Return Frames Here

I know it hasn’t been 7 days yet but my mom foolishly put all of my extracting equipment on our barbecue at our back patio. I went out with a friend and came home to find several dozen bees buzzing around my patio. I decided to put the frame back in the hive because being unable to go outside is not fun!

The bees in White Hive are bringing in lots of honey, but wax production is at a bothersome low. They haven’t made hardly any new wax this year, aside from the cappings for the brood and honey. The super is being capped, as are several frames throughout the brood chambers. The queen has moved back up into the top brood box, and there were a few eggs in there, but not as many as there easily could be. Maybe she’s only a 1 brood box type of gal. Anyway, I put the empty frame on the edge of the bottom brood box and left them alone. The book I’m currently reading (Guide to Bees and Honey) says that it should take you less than 10 minutes to look through a hive. I usually take about an hour… I tried not to take so long today, and it helped that I was able to find the queen (who I like to see every time I’m in there). I still haven’t decided on a name for her yet. Anyway, there is a lot of pollen and capped honey, but not much in the way of eggs, or even capped brood (though I didn’t search this out, as I had found the queen and eggs). There are also a lot more of the golden guys walking around.

I moved over to Trunchen Hive in the hopes I might be able to peek in and examine some frames. I’ve officially decided I hate this hive type. The bees draw the wax out between the bars, instead of directly on them, which means I’m unable to look at anything in the hive. The book says that I’m supposed to only take boxes without brood in them to harvest, but I have absolutely no way to get in and see if there’s brood in the boxes or not. I cut through lots of wax that was connecting two bars and pulled one up, but the wax had been attached to the walls and floor so all I managed to do was uncap the top honey cells. The chunk of wax was large enough and so well connected it didn’t fall over though, so that was good. I tried this in several places and only succeeded in getting one bar, from the edge, up. The bees hadn’t completed drawing this out so I was able to look at it. It was extremely difficult to manipulate and I had to be careful not to break it’s “roots” (the two places where the wax was attached to the edge of the bar, not the bottom like it should be). I took the top box off and pulled what remained of the newspaper off of the edges of the box below, as no newspaper remained where it was accessible to the bees.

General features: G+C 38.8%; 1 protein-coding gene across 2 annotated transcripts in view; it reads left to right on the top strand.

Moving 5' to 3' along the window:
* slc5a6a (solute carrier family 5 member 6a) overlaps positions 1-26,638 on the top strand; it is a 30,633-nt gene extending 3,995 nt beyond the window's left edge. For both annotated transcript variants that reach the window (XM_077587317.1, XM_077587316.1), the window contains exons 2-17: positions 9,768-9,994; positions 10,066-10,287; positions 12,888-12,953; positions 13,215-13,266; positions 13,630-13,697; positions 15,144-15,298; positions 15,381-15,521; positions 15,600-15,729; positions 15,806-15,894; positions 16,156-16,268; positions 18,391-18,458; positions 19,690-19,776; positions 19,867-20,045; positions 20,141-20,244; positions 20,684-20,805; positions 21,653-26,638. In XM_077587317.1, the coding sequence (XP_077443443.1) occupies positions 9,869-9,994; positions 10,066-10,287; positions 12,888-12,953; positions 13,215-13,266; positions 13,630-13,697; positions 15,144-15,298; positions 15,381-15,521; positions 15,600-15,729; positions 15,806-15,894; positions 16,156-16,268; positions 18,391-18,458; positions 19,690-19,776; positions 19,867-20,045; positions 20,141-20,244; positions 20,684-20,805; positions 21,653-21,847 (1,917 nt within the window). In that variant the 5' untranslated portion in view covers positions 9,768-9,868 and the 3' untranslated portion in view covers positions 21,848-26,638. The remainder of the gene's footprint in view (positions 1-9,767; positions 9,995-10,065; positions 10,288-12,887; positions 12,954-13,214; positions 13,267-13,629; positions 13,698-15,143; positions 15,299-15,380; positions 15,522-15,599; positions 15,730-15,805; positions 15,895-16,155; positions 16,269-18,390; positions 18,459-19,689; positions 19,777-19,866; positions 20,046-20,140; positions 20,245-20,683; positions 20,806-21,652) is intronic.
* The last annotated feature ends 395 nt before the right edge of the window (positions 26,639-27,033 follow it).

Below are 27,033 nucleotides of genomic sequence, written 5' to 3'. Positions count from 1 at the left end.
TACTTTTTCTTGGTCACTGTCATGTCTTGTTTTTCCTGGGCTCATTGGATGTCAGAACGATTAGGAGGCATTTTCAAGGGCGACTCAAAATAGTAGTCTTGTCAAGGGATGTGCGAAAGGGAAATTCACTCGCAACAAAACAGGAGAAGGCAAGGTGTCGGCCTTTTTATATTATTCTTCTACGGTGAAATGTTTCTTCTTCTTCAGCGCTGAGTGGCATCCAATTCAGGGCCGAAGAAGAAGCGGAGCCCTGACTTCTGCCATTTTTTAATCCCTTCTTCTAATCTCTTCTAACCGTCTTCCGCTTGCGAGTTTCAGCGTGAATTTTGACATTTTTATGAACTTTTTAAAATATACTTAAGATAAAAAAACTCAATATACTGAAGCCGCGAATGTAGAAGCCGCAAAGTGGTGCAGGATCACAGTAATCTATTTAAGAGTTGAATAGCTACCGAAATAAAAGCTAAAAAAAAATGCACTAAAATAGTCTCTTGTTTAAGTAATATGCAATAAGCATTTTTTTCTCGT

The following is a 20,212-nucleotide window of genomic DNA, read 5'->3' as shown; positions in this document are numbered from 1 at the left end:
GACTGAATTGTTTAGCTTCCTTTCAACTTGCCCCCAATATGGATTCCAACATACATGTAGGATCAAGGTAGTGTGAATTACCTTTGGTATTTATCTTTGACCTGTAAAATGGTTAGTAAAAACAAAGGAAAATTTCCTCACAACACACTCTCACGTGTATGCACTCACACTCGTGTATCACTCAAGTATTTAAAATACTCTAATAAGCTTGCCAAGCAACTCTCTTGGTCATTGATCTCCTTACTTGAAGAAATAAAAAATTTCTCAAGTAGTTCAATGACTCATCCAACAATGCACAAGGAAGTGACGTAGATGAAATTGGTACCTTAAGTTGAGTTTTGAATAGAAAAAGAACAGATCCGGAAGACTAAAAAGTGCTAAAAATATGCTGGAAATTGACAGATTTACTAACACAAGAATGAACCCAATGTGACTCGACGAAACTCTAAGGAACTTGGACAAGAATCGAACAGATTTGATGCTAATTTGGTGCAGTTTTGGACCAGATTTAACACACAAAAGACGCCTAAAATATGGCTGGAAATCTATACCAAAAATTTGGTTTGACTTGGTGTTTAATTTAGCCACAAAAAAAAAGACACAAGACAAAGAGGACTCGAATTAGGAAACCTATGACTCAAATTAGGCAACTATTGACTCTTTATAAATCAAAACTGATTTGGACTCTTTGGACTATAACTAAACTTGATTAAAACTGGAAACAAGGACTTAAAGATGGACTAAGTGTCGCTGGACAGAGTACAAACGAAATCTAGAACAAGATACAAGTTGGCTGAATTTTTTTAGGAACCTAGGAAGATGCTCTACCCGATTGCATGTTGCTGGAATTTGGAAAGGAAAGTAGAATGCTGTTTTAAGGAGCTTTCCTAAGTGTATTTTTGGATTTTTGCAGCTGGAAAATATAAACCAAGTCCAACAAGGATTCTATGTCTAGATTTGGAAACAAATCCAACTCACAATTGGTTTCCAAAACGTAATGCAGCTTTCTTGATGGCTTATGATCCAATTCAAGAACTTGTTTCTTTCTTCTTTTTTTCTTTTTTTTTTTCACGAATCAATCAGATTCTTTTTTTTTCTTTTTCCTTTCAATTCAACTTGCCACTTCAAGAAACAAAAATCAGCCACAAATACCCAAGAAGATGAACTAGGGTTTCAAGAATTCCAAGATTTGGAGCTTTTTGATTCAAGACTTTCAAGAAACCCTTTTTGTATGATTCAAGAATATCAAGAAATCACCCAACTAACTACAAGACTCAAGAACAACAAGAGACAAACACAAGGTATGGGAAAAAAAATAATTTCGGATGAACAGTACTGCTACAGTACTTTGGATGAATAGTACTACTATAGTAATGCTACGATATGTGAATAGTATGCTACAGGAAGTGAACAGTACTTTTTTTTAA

The other problem with this hive is its construction. The wood in the pieces I bought from Bee Thinking is warping terribly, and it was cut wrong. One of the handles on the second box (the original top box of the hive) is warping and has a split in it, which makes me weary to use it. It has bowed away from the hive, so that there’s a gap between it had the hive. There is also a huge gap between the boxes on the handle side, because this piece of wood was cut too short, where dozens of bees are using it as an entrance. This will be a huge problem during the winter when the wind comes rushing through. I picked up this box (with great effort and care) and found that the bees hadn’t completely filled in the box below. That’s the lower of the two original boxes. The top box and the one beneath it were almost completely full, as was the bottom box so far as I could tell. The bees had also glued the wax from the second box to the top bar of the third, which had nothing drawn on it and so came up without issue, which is why I was able to see so clearly into the third box. There were probably 2 or 3 bars that had yet to be drawn out in this box, which is definitely a part of the brood chambers.

I do NOT like this hive as it is currently. If the bars had some wires on them that allowed things to be manipulated easier I wouldn’t mind them at all, but the fact that I can’t see anything in the hive is a nuisance. How am I supposed to tell if they’re going to swarm? Or if they need more room? Inspecting for disease is impossible, unless the hive is horribly overrun by mites or has brown smears all over it. Unless I can somehow make frames from the top bars, I think I’ll replace Trunchen Hive with another langstroth, because this Warre is really only for people who want to ‘have’ bees, not ‘keep’ them. The only good thing I have to say about this hive is that it’s cheap to make (though, not to buy) and requires no attention (simply because you have no way to give it any). The bees also behave better because you can’t get in to bother them.


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2 responses to “Return Frames Here”

  1. Emily says :

    Your comments on the Warre hive are very interesting. Watch out for robbing in that gap, maybe it would be best to cover the gap somehow; parcel tape should work.

    • willowbatel says :

      I was thinking about doing something like that, but I was going to wait until a little bit later in the year, when I was sure that I wouldn’t be removing any boxes. I was surprised by the lack of guards at this side entrance too, because my aunts hive has dozens of guards at its enhance at most times of the day. Trunchen Hive has very few guards, if any, but White Hive does a good job of protecting/patroling its borders, lol.

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